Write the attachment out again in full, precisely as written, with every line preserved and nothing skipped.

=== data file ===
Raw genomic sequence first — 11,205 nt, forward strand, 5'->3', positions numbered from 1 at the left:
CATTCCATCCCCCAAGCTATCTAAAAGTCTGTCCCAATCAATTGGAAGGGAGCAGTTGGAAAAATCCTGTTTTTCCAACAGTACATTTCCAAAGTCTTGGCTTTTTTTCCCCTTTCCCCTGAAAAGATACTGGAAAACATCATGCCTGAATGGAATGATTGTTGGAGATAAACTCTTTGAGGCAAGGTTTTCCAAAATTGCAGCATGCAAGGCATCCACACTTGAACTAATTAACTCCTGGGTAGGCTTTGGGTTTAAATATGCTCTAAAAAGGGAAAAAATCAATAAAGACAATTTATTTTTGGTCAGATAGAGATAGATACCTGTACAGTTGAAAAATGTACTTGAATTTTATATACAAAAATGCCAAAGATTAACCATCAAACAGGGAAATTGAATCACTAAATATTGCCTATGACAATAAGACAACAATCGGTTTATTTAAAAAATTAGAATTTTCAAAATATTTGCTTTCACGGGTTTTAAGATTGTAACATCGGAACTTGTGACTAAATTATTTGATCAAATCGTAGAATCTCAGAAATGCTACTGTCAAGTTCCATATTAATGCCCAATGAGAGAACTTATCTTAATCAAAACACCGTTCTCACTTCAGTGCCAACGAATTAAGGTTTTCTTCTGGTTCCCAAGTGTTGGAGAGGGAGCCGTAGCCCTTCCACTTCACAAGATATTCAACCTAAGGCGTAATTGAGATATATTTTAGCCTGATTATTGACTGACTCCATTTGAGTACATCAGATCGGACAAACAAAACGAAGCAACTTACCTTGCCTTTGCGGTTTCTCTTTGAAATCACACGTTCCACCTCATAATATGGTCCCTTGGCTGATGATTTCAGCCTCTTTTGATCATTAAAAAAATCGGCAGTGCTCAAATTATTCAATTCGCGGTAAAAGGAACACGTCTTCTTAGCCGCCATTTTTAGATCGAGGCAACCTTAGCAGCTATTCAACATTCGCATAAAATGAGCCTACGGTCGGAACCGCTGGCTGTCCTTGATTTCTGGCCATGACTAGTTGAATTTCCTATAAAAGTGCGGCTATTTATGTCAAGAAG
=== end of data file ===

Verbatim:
Raw genomic sequence first — 11,205 nt, forward strand, 5'->3', positions numbered from 1 at the left:
CATTCCATCCCCCAAGCTATCTAAAAGTCTGTCCCAATCAATTGGAAGGGAGCAGTTGGAAAAATCCTGTTTTTCCAACAGTACATTTCCAAAGTCTTGGCTTTTTTTCCCCTTTCCCCTGAAAAGATACTGGAAAACATCATGCCTGAATGGAATGATTGTTGGAGATAAACTCTTTGAGGCAAGGTTTTCCAAAATTGCAGCATGCAAGGCATCCACACTTGAACTAATTAACTCCTGGGTAGGCTTTGGGTTTAAATATGCTCTAAAAAGGGAAAAAATCAATAAAGACAATTTATTTTTGGTCAGATAGAGATAGATACCTGTACAGTTGAAAAATGTACTTGAATTTTATATACAAAAATGCCAAAGATTAACCATCAAACAGGGAAATTGAATCACTAAATATTGCCTATGACAATAAGACAACAATCGGTTTATTTAAAAAATTAGAATTTTCAAAATATTTGCTTTCACGGGTTTTAAGATTGTAACATCGGAACTTGTGACTAAATTATTTGATCAAATCGTAGAATCTCAGAAATGCTACTGTCAAGTTCCATATTAATGCCCAATGAGAGAACTTATCTTAATCAAAACACCGTTCTCACTTCAGTGCCAACGAATTAAGGTTTTCTTCTGGTTCCCAAGTGTTGGAGAGGGAGCCGTAGCCCTTCCACTTCACAAGATATTCAACCTAAGGCGTAATTGAGATATATTTTAGCCTGATTATTGACTGACTCCATTTGAGTACATCAGATCGGACAAACAAAACGAAGCAACTTACCTTGCCTTTGCGGTTTCTCTTTGAAATCACACGTTCCACCTCATAATATGGTCCCTTGGCTGATGATTTCAGCCTCTTTTGATCATTAAAAAAATCGGCAGTGCTCAAATTATTCAATTCGCGGTAAAAGGAACACGTCTTCTTAGCCGCCATTTTTAGATCGAGGCAACCTTAGCAGCTATTCAACATTCGCATAAAATGAGCCTACGGTCGGAACCGCTGGCTGTCCTTGATTTCTGGCCATGACTAGTTGAATTTCCTATAAAAGTGCGGCTATTTATGTCAAGAAG